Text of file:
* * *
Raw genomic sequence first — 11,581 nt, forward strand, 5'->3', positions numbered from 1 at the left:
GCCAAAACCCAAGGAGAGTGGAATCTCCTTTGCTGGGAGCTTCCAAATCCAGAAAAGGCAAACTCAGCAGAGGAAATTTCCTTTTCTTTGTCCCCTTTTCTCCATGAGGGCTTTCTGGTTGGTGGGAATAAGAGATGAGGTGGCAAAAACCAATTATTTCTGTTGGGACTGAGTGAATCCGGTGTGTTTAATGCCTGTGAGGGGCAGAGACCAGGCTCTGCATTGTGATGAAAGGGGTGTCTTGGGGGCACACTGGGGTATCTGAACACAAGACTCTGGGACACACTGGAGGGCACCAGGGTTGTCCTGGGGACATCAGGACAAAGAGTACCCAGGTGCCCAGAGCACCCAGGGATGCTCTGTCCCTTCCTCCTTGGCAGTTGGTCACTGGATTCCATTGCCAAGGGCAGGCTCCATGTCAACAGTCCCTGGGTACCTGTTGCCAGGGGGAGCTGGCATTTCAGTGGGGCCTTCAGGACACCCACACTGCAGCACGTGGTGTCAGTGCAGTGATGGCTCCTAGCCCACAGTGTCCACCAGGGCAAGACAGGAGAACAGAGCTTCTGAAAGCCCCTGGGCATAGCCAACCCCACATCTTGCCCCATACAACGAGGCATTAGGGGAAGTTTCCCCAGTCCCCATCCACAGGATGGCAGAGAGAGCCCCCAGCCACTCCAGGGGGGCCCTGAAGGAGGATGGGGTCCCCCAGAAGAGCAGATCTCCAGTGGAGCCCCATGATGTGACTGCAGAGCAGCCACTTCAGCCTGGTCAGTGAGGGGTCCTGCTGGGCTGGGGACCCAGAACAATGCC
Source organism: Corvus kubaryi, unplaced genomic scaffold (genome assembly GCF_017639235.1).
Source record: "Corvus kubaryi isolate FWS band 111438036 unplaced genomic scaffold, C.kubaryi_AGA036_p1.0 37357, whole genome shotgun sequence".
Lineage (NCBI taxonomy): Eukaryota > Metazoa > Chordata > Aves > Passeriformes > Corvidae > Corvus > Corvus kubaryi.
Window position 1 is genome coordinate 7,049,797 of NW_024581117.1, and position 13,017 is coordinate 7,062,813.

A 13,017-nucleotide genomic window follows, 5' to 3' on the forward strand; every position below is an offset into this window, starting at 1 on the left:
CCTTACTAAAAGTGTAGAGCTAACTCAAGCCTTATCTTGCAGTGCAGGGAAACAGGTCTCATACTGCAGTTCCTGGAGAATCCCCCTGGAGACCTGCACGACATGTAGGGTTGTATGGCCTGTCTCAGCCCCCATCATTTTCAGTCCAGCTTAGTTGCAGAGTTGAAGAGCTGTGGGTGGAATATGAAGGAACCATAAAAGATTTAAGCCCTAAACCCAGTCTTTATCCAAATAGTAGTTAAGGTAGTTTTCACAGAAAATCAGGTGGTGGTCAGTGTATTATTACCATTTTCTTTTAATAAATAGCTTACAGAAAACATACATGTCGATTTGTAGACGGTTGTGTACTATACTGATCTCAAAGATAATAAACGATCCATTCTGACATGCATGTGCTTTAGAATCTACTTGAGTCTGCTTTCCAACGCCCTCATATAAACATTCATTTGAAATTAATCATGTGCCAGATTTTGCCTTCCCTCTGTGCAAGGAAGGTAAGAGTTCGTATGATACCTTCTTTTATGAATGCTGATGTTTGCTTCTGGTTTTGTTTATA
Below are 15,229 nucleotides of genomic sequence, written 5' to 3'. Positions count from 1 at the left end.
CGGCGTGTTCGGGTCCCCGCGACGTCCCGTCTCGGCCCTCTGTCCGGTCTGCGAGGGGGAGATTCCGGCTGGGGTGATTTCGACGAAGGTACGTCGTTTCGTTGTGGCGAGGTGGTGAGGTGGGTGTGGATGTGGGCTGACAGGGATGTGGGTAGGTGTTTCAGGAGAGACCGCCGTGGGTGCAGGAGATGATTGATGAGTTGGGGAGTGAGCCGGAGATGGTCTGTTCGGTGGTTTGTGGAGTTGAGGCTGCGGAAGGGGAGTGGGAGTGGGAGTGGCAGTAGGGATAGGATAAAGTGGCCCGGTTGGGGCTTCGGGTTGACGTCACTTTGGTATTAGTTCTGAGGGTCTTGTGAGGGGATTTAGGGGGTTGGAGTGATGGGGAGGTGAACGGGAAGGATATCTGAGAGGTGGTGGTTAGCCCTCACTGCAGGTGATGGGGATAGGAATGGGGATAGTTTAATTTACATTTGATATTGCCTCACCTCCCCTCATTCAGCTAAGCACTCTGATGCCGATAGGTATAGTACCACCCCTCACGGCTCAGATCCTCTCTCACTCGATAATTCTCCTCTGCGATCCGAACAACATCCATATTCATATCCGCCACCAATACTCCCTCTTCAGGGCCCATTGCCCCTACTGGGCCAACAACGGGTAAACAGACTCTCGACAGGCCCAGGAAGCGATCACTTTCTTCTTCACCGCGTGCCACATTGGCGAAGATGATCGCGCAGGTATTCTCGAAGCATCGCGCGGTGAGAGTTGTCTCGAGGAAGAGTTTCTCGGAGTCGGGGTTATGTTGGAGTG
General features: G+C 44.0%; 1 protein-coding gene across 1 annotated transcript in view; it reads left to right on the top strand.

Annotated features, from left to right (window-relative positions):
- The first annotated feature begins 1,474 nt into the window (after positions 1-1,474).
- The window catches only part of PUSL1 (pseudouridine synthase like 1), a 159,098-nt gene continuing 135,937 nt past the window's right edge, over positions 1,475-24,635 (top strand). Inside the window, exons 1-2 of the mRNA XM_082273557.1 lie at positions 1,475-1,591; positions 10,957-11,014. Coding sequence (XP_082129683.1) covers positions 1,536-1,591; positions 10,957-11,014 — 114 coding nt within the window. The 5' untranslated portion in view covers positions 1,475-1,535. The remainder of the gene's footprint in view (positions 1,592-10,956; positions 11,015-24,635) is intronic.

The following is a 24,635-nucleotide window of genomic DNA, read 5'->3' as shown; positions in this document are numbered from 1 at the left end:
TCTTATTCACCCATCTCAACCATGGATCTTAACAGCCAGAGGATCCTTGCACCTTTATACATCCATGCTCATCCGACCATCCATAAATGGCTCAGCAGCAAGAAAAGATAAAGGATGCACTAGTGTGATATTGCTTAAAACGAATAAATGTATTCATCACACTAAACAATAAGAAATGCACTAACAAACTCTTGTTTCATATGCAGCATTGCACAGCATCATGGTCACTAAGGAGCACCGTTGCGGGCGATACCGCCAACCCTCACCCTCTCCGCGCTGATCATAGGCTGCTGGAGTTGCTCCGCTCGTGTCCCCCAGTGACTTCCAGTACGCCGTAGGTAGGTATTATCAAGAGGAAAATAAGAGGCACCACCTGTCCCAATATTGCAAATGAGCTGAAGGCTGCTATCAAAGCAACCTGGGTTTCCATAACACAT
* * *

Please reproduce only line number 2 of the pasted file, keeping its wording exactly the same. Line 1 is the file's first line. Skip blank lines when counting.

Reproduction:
GCCAAAACCCAAGGAGAGTGGAATCTCCTTTGCTGGGAGCTTCCAAATCCAGAAAAGGCAAACTCAGCAGAGGAAATTTCCTTTTCTTTGTCCCCTTTTCTCCATGAGGGCTTTCTGGTTGGTGGGAATAAGAGATGAGGTGGCAAAAACCAATTATTTCTGTTGGGACTGAGTGAATCCGGTGTGTTTAATGCCTGTGAGGGGCAGAGACCAGGCTCTGCATTGTGATGAAAGGGGTGTCTTGGGGGCACACTGGGGTATCTGAACACAAGACTCTGGGACACACTGGAGGGCACCAGGGTTGTCCTGGGGACATCAGGACAAAGAGTACCCAGGTGCCCAGAGCACCCAGGGATGCTCTGTCCCTTCCTCCTTGGCAGTTGGTCACTGGATTCCATTGCCAAGGGCAGGCTCCATGTCAACAGTCCCTGGGTACCTGTTGCCAGGGGGAGCTGGCATTTCAGTGGGGCCTTCAGGACACCCACACTGCAGCACGTGGTGTCAGTGCAGTGATGGCTCCTAGCCCACAGTGTCCACCAGGGCAAGACAGGAGAACAGAGCTTCTGAAAGCCCCTGGGCATAGCCAACCCCACATCTTGCCCCATACAACGAGGCATTAGGGGAAGTTTCCCCAGTCCCCATCCACAGGATGGCAGAGAGAGCCCCCAGCCACTCCAGGGGGGCCCTGAAGGAGGATGGGGTCCCCCAGAAGAGCAGATCTCCAGTGGAGCCCCATGATGTGACTGCAGAGCAGCCACTTCAGCCTGGTCAGTGAGGGGTCCTGCTGGGCTGGGGACCCAGAACAATGCC